It has cleared, and the sun is shining with a luminous warmth that makes the whole island glisten with the splendour of a gem, and fills the sea and sky with a radiance of blue light.
I have come out to lie on the rocks where I have the black edge of the north island in front of me, Galway Bay, too blue almost to look at, on my right, the Atlantic on my left, a perpendicular cliff under my ankles, and over me innumerable gulls that chase each other in a white cirrus of wings.”.
The changeable and unpredictable strength of the Burren, of the rocky landscape of the Irish Clare, is clearly depicted in John Millington Synges’s journal about the Aran Islands. Near them, bounded by the cliffs of Moher and Galway Bay, we can find the Burren, a vast limestone karst pavement emerging from the Ocean, petrified and criss-crossed by cracks.

A view of the Burren, limestone pavement in the Irish Clare

Apparently bare and desert, the Burren is actually very favourable to the living world that grows there every season thanks to little ponds created by the rain and protected by the rocks. As mentioned before, Grafton Architects used this evocative environmental metaphor for the Pibamarmi pavilion at 2012 Marmomacc.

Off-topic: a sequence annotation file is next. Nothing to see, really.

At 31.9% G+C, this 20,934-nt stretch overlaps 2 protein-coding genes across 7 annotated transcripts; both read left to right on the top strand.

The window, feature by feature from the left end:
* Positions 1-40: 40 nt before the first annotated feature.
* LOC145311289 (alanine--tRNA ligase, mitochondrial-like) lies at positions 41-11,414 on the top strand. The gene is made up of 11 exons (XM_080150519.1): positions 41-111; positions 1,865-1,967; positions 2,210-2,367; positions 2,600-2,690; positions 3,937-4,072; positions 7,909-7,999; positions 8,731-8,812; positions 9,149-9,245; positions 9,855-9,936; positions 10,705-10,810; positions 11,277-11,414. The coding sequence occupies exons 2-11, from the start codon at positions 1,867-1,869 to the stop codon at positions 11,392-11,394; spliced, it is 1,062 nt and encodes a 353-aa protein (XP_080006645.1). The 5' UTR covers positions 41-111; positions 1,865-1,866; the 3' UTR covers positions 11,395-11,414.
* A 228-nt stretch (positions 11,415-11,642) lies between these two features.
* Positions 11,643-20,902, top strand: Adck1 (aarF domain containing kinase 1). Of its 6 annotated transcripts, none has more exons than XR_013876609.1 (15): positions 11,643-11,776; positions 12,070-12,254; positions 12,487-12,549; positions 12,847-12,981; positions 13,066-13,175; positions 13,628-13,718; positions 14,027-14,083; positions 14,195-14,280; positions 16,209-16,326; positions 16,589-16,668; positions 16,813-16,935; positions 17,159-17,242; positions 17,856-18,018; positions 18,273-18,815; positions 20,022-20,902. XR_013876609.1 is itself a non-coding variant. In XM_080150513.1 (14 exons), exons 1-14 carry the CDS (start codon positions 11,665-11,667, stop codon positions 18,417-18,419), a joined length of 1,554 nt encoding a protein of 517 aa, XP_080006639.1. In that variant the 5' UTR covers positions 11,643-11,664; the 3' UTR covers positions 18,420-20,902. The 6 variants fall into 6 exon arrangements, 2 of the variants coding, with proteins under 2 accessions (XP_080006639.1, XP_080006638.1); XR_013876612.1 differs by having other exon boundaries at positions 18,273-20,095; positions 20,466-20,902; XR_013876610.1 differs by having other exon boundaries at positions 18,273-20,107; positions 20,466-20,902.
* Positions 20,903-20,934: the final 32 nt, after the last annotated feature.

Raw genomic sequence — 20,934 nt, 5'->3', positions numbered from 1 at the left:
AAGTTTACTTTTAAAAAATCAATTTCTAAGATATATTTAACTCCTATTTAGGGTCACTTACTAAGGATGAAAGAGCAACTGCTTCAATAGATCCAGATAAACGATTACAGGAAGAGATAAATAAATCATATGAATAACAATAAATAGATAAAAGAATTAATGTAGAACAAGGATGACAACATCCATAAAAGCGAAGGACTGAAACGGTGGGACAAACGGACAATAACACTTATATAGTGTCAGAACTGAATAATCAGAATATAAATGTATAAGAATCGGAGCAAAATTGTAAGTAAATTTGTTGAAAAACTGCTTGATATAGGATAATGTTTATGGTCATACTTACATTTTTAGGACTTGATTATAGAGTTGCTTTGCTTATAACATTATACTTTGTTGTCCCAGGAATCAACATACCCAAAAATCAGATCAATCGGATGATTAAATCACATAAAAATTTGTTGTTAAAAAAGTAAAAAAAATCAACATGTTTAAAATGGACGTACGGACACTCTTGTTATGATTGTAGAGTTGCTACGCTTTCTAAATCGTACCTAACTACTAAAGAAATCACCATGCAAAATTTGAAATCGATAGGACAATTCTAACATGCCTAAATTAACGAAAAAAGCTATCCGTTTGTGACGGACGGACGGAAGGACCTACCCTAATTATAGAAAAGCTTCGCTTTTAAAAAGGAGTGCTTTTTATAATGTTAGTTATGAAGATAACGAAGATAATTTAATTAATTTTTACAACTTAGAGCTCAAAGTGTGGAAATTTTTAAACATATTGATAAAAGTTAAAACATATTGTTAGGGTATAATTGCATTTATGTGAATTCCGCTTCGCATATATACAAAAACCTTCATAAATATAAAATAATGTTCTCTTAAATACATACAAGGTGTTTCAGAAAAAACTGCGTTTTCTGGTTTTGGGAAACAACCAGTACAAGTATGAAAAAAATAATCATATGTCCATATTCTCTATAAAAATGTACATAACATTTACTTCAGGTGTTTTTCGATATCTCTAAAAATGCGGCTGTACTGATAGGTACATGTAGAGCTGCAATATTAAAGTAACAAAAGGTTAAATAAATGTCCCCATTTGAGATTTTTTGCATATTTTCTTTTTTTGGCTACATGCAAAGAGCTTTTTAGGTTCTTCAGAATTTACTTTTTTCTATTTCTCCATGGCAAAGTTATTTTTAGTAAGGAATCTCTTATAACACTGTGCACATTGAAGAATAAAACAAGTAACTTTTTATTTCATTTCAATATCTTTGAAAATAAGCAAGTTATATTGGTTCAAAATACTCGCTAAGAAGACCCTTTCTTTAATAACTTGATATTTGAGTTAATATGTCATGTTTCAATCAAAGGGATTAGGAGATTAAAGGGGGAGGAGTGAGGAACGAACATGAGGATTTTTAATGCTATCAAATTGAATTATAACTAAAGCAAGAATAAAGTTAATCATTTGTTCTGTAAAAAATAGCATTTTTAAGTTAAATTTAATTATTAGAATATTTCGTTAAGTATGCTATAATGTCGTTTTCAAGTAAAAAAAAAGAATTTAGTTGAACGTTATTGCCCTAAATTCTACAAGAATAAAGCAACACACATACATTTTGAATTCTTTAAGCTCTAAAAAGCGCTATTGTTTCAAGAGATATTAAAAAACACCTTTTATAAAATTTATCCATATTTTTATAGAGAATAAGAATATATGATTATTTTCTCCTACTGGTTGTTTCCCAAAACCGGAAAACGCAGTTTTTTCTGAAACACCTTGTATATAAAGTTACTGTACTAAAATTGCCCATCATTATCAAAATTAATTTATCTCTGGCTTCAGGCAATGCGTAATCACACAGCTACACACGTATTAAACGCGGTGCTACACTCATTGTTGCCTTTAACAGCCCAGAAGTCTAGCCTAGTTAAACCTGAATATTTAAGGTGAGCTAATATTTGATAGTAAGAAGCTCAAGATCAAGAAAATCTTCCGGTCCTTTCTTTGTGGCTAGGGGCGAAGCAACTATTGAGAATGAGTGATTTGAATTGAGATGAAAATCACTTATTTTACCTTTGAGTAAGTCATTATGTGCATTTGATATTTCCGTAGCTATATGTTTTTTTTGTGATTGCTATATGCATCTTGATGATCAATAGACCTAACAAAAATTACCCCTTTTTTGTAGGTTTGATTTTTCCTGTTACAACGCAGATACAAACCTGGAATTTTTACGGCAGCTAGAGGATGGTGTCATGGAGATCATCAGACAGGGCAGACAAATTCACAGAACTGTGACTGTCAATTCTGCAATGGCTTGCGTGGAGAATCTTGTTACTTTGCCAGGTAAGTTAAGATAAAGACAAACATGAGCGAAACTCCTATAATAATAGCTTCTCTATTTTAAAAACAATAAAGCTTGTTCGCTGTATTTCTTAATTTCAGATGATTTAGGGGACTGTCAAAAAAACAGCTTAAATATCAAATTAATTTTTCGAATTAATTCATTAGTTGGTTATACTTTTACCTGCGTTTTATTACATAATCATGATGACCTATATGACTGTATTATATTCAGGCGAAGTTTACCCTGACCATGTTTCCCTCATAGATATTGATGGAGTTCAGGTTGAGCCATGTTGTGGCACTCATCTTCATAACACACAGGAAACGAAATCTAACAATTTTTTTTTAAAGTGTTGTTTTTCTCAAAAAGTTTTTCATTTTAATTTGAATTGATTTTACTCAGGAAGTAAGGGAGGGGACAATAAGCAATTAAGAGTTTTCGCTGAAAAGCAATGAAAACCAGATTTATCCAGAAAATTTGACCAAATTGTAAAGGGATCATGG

From natural landscape to exhibition design setting, The Burren becomes in this way a synonym of the stone presenting itself to the visitors naked and primeval, in the stylized form of a three-dimensional floor, of an exhibition cliff that extends vertically giving space to its unexpected, cave-like interior rooms.

Grafton Architects, The Burren, Pibamarmi pavilion at the 2012 edition of  Marmomacc

This time, the new geography conceived by Grafton Architects, this portion of landscape modelled within a context completely created by men, takes inspiration from the harsh forms of the Nordic landscape, from the salty black rocks of the Aran Islands in the Atlantic, tangible and close but always intact in their loneliness; Grafton Architects distil the dark curves covered by mists and haloes of these enigmatic places, giving back to the visitors a composition of different shades of leaden greys, of monoliths including little water pools and white design elements in marble enchased in its gaps.

by Davide Turrini

Grafton Architects (
Pibamarmi (

1 - Zevi and his IUAV students’ interpretations about Michelangelo’s architecture are documented in Bruno Zevi, Michelangiolo architetto, Milano, ETAS, 1964, pp. 66, (re-iusse of L’architettura. Cronache e storia, n. 99, 1964);
2 - Giovanni Michelucci, “La città degli uomini. Colloquio con Pietro Bellasi”, Studi cattolici, n. 43, 1964, p. 18;
3 - John Millington Synge, Le isole Aran, Palermo, Sellerio, 1980, (tit. or. The Aran Islands, I ed. 1907), pp. 43-45.